Getting the Most from DocumentDB
It's been common, if inconsistently applied, knowledge for many years that relational databases are a less-than-ideal fit for some types of software problems. Indeed, entire categories of software development tooling, such as object-relational mappers (ORMs), exists to bridge the gap between highly normalized relational data and in-memory, object-oriented representations. In practice, ORMs can create as much complexity as they alleviate, so developers began looking at the relational database itself as ripe for potential disruption.
Thus came the rise of NoSQL and databases that eschew the traditional rows/columns/tables/foreign keys metaphor for other choices like JSON document stores, graph databases that represent data and relationships as nodes with connecting edges, key/value stores that act as a glorified hashtable, and others. The wide range of options meant you could choose the right tool for your particular needs, instead of trying to squeeze a relational database square peg into your application's round hole. Solutions like MongoDB, Cassandra, Redis, and Neo4j rose to prominence and became de facto industry standards for developers interested in leveraging the power and flexibility NoSQL.
While NoSQL was a boon to software developer productivity, the initial product offerings did little to alleviate the administrative burden of managing your database. Server provisioning, backups, data security at-rest and in-transit... all these challenges (and many more) remained as developers adopted NoSQL in greater numbers. Fortunately for them and all of us, the rise of the cloud and managed database service offerings like Azure DocumentDB brought us the best of both worlds: fast, flexible, infinitely-scalable NoSQL with most of the administrative headaches assumed by a dedicated team of experts from Microsoft. You focus on your data and your application, and rely on a 99.99% SLA for the rest!
In this "Introduction to Azure DocumentDB" course, you’ll learn how to use Azure DocumentDB (DocDB) in your applications. You'll create DocDB accounts, databases, and collections. You'll perform ad-hoc and application-based queries, and see how features like stored procedures and MongoDB protocol support can help you. You'll also learn about ideal DocDB use cases and the pricing model. By the end of this course, you’ll have a solid foundation to continue exploring NoSQL and DocumentDB.
An Introduction to Azure DocumentDB: What You'll Learn
|Lecture||What you'll learn|
|Intro||What to expect from this course|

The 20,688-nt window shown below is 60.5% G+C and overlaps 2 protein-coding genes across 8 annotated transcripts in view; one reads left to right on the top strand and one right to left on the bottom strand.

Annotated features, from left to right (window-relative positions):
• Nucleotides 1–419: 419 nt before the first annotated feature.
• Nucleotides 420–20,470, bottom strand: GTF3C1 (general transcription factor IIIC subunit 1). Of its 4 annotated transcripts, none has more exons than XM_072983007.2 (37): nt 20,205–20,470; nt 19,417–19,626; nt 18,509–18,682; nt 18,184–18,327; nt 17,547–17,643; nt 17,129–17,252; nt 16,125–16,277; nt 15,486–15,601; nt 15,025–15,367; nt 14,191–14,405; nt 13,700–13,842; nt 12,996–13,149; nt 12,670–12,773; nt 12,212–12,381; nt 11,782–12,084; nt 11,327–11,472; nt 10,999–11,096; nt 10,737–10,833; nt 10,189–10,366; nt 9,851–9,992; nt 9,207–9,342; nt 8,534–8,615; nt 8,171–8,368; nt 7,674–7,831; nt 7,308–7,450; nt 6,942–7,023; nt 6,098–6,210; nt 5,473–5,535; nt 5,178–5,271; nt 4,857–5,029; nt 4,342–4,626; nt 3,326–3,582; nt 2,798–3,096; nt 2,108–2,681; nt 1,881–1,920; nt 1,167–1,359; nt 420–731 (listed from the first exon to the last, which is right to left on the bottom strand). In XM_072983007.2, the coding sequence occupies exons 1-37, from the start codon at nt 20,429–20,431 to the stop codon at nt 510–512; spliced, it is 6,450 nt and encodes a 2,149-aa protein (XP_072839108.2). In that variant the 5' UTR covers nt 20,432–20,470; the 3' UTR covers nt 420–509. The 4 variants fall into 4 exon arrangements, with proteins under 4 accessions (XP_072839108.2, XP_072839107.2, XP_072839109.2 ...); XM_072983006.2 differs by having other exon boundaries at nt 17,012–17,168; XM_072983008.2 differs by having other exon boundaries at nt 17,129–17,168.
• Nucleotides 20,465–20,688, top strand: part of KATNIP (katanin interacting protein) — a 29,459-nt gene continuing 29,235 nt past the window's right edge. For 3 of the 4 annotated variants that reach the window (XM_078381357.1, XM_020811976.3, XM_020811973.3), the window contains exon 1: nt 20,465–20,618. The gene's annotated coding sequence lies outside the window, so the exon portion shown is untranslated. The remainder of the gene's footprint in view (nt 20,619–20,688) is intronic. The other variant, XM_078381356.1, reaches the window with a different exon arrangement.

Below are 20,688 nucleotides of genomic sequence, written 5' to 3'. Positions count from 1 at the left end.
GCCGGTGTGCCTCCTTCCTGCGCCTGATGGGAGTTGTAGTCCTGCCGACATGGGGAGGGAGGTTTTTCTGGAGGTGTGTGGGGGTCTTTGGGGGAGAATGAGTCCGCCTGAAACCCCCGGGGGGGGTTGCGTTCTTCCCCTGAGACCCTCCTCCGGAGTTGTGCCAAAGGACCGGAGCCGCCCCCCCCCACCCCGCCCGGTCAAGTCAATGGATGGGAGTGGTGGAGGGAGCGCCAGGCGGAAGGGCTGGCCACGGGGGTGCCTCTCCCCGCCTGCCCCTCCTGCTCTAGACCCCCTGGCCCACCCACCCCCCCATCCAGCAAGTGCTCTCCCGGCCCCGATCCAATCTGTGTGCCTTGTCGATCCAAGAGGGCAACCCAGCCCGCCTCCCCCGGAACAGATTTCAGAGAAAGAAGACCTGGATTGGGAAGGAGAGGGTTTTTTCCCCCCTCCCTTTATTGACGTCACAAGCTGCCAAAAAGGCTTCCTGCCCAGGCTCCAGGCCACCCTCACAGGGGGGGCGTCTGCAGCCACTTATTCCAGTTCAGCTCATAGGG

|DocumentDB Overview||A high-level overview of the DocumentDB feature set|
|Overview of Managing DocumentDB||A discussion of DocumentDB features for managing resources, data, scalability, configuration, and so on|
|Creating an Account||Creating a top-level DocDB account in the Azure portal|
|Creating a Collection||Creating and configuring a DocDB collection in the Azure portal|
|Importing Data||Discussion and demonstration of moving data into a DocDB collection|
|Overview of Developing with DocumentDB||A discussion of DocumentDB features from a development point of view|
|SQL Queries||How to author queries in the Azure portal|
|Programming with DocumentDB||Reading and writing data in code, using the .NET SDK|
|Stored Procedures||Authoring DocDB stored procedures and executing them using the DocDB REST API|
|MongoDB Protocol Support||Configuring and using DocDB's MongoDB protocol support|
|Use Cases||A brief discussion of scenarios well-suited for DocDB use|
|Pricing||A review of the DocDB pricing model, and discussion of cost estimation and Total Cost of Ownership|
|Ecosystem Integration||A short review of DocDB integration with other Azure services|
|Summary||Course wrap up|
If you have thoughts or suggestions for this course, please contact Cloud Academy at email@example.com.
Welcome back. Now, let's take a closer look at what it looks like to program against DocumentDB. Specifically, I'll use the .net SDK here, but recall that there are other SDKs for programming environments like NOJS, Python, Java, and others. So for this demonstration, what I'd like to do is, in addition to showing you code, is also demonstrate the geo-redundancy, or geo-replication features of DocDB. So what I'd like to do is click on the 'Replicate Data Globally' tab here and show you that I've configured ... I've gone ahead and configured my DocDB account to geo-replicate itself across a couple different regions. You'll see that my primary region, my primary write region, is Western Europe, but I also have two additional read regions in Central US and Western US. So what I'm going to do is show you some code that will read from the two read regions at the same time that I'm destroying documents in the write region. And we should see that the count for the collections should go down quite quickly and sort of stay in sync as those changes are made in the Write region.